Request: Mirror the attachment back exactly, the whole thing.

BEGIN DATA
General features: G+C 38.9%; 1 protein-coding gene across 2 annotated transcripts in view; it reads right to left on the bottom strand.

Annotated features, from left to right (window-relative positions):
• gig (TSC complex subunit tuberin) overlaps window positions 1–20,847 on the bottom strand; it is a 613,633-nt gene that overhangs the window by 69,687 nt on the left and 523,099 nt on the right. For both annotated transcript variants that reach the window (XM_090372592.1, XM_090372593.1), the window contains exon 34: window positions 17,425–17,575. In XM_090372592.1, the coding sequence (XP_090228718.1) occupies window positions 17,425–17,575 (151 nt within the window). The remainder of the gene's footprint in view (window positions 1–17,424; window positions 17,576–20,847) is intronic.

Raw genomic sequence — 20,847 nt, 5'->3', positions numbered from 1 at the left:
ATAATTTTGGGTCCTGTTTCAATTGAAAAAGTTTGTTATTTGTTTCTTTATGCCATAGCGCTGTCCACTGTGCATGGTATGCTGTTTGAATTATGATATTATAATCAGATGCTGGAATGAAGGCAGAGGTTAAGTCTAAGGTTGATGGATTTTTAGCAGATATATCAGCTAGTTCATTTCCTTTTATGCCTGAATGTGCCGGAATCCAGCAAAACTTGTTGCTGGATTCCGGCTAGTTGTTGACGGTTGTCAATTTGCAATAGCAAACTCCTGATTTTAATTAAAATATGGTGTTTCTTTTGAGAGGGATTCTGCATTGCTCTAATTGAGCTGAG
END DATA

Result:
General features: G+C 38.9%; 1 protein-coding gene across 2 annotated transcripts in view; it reads right to left on the bottom strand.

Annotated features, from left to right (window-relative positions):
• gig (TSC complex subunit tuberin) overlaps window positions 1–20,847 on the bottom strand; it is a 613,633-nt gene that overhangs the window by 69,687 nt on the left and 523,099 nt on the right. For both annotated transcript variants that reach the window (XM_090372592.1, XM_090372593.1), the window contains exon 34: window positions 17,425–17,575. In XM_090372592.1, the coding sequence (XP_090228718.1) occupies window positions 17,425–17,575 (151 nt within the window). The remainder of the gene's footprint in view (window positions 1–17,424; window positions 17,576–20,847) is intronic.

Raw genomic sequence — 20,847 nt, 5'->3', positions numbered from 1 at the left:
ATAATTTTGGGTCCTGTTTCAATTGAAAAAGTTTGTTATTTGTTTCTTTATGCCATAGCGCTGTCCACTGTGCATGGTATGCTGTTTGAATTATGATATTATAATCAGATGCTGGAATGAAGGCAGAGGTTAAGTCTAAGGTTGATGGATTTTTAGCAGATATATCAGCTAGTTCATTTCCTTTTATGCCTGAATGTGCCGGAATCCAGCAAAACTTGTTGCTGGATTCCGGCTAGTTGTTGACGGTTGTCAATTTGCAATAGCAAACTCCTGATTTTAATTAAAATATGGTGTTTCTTTTGAGAGGGATTCTGCATTGCTCTAATTGAGCTGAG